And, lo and behold, I got the best Americano that I’ve had in a long time, right here, right now, at Aixois in Crestwood. Cheerfully and pleasantly served by a barista who went out of the way to search the “happy hour” tapas menu for a small gluten-free snack.  You heard it here, folks:  I’m hereby announcing that all past criticisms of Aixois were likely situational in nature, like, I was being crabby or the hostess or waitress were being human.

So, here’s to second thoughts and good cups of coffee after a long, productive work day, on a lovely, cool day in July.



The familiar music surrounded me, booming in the room with its Formica tables and its linoleum tile.  It could have been 1985; it could have been any bar.  Except for the diet soda and dish of cottage cheese in front of me, I’d played that scene a hundred times in the years following law school.  My friend Alan White crooned at the front, John Bara on drums and a guest saxophonist stage left.

Ellen and her gentleman caller sat across from me, her eyes twinkling as she gazed around the room.  A glowing, charcoal-smeared Penny danced on my left, newly arrived from her Sunday figure-drawing class.  Across the room, the lovely Hanna Baker lifted her hand to wave in a gentle motion, with her smile radiating upwards to her eyes.  The little kids, Rachel and Dominic, took turns stealing the show, shaking maracas, serious looks on their faces.  Their Dad and I aimed our camera-phones toward the stage.  Their eyes met ours but they kept their focus, stretching their young minds, opening themselves to the flood of song, finding the rhythm of the melody.

I toured the room, leaning to hug or kiss every one I knew.  I danced a bit with Penny, standing behind the table brimming with the Bakers, Mike and Karen and their children.  Theresa, alone at her customary high top against the back wall, folded me in her slender arms and asked, “How are you?”, in a voice which suggested that she really wanted to know.

I left after the second set, grateful for the early show.  The last time I drove after dusk, I ran my car off a curve on I-29 that I could not discern.  The world flattens for me as the sun sets.  I  have become a reverse vampire.  After years of shirking from cameras, claiming not to show on film due to being from Transylvania, I find the irony of my night-blindness almost humorous.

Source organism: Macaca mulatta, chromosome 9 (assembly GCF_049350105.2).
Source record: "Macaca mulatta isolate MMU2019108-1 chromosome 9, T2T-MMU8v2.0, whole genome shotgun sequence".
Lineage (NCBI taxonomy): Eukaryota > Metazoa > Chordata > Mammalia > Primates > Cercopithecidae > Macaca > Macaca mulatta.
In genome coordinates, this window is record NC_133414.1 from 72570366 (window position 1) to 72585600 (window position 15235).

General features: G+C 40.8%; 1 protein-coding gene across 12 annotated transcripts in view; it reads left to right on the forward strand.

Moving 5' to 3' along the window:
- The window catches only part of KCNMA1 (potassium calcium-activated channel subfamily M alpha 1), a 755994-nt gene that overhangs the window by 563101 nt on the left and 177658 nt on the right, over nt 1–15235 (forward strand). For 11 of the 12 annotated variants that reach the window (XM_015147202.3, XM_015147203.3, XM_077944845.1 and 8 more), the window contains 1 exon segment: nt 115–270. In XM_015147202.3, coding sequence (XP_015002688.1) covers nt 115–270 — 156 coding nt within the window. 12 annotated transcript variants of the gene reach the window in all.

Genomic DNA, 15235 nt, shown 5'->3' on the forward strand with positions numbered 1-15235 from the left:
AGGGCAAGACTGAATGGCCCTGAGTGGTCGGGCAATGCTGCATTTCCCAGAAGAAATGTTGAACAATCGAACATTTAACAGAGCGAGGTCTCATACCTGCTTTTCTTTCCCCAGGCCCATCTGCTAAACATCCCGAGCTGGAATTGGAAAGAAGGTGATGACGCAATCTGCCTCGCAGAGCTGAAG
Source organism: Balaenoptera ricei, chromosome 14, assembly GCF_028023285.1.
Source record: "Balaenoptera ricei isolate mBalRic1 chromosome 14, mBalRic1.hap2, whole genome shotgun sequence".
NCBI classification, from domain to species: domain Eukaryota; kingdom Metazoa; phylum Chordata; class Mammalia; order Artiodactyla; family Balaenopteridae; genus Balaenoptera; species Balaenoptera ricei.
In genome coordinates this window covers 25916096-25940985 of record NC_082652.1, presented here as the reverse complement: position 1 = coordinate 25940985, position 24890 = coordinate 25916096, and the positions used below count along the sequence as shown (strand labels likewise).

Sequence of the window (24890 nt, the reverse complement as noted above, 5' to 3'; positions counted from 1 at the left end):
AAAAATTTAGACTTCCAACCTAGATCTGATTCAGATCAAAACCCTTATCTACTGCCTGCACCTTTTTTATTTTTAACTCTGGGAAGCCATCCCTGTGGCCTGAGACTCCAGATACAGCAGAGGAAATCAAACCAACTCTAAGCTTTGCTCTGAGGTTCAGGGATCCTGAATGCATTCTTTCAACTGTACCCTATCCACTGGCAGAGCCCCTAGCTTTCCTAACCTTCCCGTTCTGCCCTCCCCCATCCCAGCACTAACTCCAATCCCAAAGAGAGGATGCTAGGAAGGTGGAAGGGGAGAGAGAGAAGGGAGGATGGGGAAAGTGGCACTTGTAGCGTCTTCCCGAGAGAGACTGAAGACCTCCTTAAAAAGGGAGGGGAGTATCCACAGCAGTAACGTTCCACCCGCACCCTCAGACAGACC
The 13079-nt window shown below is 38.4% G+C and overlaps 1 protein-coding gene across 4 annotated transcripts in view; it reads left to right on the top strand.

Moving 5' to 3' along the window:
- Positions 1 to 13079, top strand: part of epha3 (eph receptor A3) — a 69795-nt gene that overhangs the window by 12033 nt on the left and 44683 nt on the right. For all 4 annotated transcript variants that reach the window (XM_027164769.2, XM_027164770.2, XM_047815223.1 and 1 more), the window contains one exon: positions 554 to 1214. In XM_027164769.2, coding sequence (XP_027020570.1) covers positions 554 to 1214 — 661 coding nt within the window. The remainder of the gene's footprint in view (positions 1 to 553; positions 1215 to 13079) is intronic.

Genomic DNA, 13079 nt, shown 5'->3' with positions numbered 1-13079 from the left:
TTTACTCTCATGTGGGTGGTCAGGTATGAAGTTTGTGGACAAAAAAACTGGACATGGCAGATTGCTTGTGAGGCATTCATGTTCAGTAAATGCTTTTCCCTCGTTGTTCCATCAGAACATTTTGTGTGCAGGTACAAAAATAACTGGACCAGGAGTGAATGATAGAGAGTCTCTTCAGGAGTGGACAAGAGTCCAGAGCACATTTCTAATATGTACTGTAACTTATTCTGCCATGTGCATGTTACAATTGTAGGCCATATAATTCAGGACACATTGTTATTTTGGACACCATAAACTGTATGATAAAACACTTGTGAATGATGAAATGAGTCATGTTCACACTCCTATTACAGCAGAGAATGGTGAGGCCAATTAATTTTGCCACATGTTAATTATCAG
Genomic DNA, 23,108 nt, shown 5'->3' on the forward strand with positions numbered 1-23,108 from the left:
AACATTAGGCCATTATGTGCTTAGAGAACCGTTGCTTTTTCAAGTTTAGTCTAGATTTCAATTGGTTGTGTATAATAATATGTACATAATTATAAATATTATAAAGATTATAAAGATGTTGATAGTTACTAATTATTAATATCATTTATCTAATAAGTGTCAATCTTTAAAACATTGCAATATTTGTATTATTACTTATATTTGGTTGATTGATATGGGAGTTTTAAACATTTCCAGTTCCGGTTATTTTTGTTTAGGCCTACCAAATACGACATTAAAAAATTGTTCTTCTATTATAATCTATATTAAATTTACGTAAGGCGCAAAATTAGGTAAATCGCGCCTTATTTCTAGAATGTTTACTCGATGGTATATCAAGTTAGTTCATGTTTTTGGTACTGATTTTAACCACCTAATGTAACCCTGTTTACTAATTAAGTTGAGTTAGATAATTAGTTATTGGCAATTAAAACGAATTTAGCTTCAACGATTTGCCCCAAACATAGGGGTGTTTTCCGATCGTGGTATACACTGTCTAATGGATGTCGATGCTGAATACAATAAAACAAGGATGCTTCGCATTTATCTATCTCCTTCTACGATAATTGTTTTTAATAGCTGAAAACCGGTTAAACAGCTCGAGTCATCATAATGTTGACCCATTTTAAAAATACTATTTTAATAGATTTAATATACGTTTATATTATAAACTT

But I’m not complaining.  My heart sings with gratitude for my friends: the Bakers, Penny, Alan, Theresa, Ellen, Jerry, John.  Their collective presence at the Double-Nickel, Olathe’s best kept secret, seemed to have been orchestrated for the sole purpose of cheering me. And it worked.  As  I parked in front of my airplane Bungalow on Holmes Street, Sunday night, after the show, a smile lingered on my face which took me clear through til Monday morning.



When you’re feeling blue, find someone’s child and watch them play.

That does it for me.  So, yesterday, I sought out my friend Paula, who has two grandsons.  This had the triple-play effect.  I got a shot of Paula’s love and her  pure, unbridled joy for life.  I watched her two grandsons climbing in the playroom at Matt Ross Community Center.  Several hours passed in this way, that might otherwise have been steeped in melancholy.  And as a bonus, her four-year-old grandson Chaska persuaded “Auntie Corinne” to come to Whole Foods with them, as a consequence of which, I finished my week’s grocery shopping with healthy foods.

What better antidote when this lady sings the blues?  None.  Thank you, Paula Kenyon-Vogt!  I am in your debt once more, and happily so.

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Proof of life